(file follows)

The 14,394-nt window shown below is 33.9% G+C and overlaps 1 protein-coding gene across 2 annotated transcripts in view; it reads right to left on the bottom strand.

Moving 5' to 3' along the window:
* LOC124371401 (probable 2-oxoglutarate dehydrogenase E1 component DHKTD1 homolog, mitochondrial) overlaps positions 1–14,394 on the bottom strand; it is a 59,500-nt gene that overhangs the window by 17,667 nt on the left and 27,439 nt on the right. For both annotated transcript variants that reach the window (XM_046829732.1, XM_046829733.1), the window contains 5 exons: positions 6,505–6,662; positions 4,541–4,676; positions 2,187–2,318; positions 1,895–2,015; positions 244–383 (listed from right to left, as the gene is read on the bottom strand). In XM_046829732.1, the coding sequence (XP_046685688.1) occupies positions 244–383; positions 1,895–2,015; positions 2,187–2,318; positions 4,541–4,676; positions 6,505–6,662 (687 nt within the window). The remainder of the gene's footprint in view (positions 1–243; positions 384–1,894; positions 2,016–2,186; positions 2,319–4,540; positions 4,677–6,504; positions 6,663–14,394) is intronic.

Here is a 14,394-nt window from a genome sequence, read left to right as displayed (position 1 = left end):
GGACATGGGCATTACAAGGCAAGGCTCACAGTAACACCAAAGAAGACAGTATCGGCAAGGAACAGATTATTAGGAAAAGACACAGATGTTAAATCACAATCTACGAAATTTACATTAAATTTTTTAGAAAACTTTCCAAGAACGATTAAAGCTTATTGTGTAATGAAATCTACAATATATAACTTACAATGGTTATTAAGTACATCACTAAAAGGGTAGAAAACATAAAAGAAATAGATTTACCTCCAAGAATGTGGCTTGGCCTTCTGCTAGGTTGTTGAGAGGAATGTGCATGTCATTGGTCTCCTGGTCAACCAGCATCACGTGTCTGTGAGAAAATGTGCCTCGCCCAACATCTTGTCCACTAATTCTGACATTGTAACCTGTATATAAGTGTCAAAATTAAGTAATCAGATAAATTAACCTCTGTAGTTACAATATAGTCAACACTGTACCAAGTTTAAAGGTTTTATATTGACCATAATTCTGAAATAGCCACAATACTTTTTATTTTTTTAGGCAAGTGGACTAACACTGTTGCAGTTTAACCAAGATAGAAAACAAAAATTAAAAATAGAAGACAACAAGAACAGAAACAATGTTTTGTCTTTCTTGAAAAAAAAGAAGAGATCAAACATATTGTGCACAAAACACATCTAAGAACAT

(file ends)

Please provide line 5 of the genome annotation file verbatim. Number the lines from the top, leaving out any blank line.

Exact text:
GGACATGGGCATTACAAGGCAAGGCTCACAGTAACACCAAAGAAGACAGTATCGGCAAGGAACAGATTATTAGGAAAAGACACAGATGTTAAATCACAATCTACGAAATTTACATTAAATTTTTTAGAAAACTTTCCAAGAACGATTAAAGCTTATTGTGTAATGAAATCTACAATATATAACTTACAATGGTTATTAAGTACATCACTAAAAGGGTAGAAAACATAAAAGAAATAGATTTACCTCCAAGAATGTGGCTTGGCCTTCTGCTAGGTTGTTGAGAGGAATGTGCATGTCATTGGTCTCCTGGTCAACCAGCATCACGTGTCTGTGAGAAAATGTGCCTCGCCCAACATCTTGTCCACTAATTCTGACATTGTAACCTGTATATAAGTGTCAAAATTAAGTAATCAGATAAATTAACCTCTGTAGTTACAATATAGTCAACACTGTACCAAGTTTAAAGGTTTTATATTGACCATAATTCTGAAATAGCCACAATACTTTTTATTTTTTTAGGCAAGTGGACTAACACTGTTGCAGTTTAACCAAGATAGAAAACAAAAATTAAAAATAGAAGACAACAAGAACAGAAACAATGTTTTGTCTTTCTTGAAAAAAAAGAAGAGATCAAACATATTGTGCACAAAACACATCTAAGAACAT